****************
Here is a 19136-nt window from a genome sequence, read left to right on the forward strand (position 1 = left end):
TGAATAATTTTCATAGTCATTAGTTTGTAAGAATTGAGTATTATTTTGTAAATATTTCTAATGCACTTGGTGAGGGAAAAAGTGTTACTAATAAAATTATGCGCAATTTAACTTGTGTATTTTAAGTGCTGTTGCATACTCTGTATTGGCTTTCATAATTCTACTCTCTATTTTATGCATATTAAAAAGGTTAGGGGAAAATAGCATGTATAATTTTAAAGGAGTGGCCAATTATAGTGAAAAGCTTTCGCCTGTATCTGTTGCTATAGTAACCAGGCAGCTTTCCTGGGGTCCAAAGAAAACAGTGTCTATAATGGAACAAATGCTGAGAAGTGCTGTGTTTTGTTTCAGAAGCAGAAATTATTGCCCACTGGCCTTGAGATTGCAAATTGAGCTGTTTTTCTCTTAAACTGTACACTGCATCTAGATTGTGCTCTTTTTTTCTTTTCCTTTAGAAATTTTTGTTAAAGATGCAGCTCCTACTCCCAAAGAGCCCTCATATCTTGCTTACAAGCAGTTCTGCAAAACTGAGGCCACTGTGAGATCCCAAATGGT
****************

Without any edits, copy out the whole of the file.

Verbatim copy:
Here is a 19136-nt window from a genome sequence, read left to right on the forward strand (position 1 = left end):
TGAATAATTTTCATAGTCATTAGTTTGTAAGAATTGAGTATTATTTTGTAAATATTTCTAATGCACTTGGTGAGGGAAAAAGTGTTACTAATAAAATTATGCGCAATTTAACTTGTGTATTTTAAGTGCTGTTGCATACTCTGTATTGGCTTTCATAATTCTACTCTCTATTTTATGCATATTAAAAAGGTTAGGGGAAAATAGCATGTATAATTTTAAAGGAGTGGCCAATTATAGTGAAAAGCTTTCGCCTGTATCTGTTGCTATAGTAACCAGGCAGCTTTCCTGGGGTCCAAAGAAAACAGTGTCTATAATGGAACAAATGCTGAGAAGTGCTGTGTTTTGTTTCAGAAGCAGAAATTATTGCCCACTGGCCTTGAGATTGCAAATTGAGCTGTTTTTCTCTTAAACTGTACACTGCATCTAGATTGTGCTCTTTTTTTCTTTTCCTTTAGAAATTTTTGTTAAAGATGCAGCTCCTACTCCCAAAGAGCCCTCATATCTTGCTTACAAGCAGTTCTGCAAAACTGAGGCCACTGTGAGATCCCAAATGGT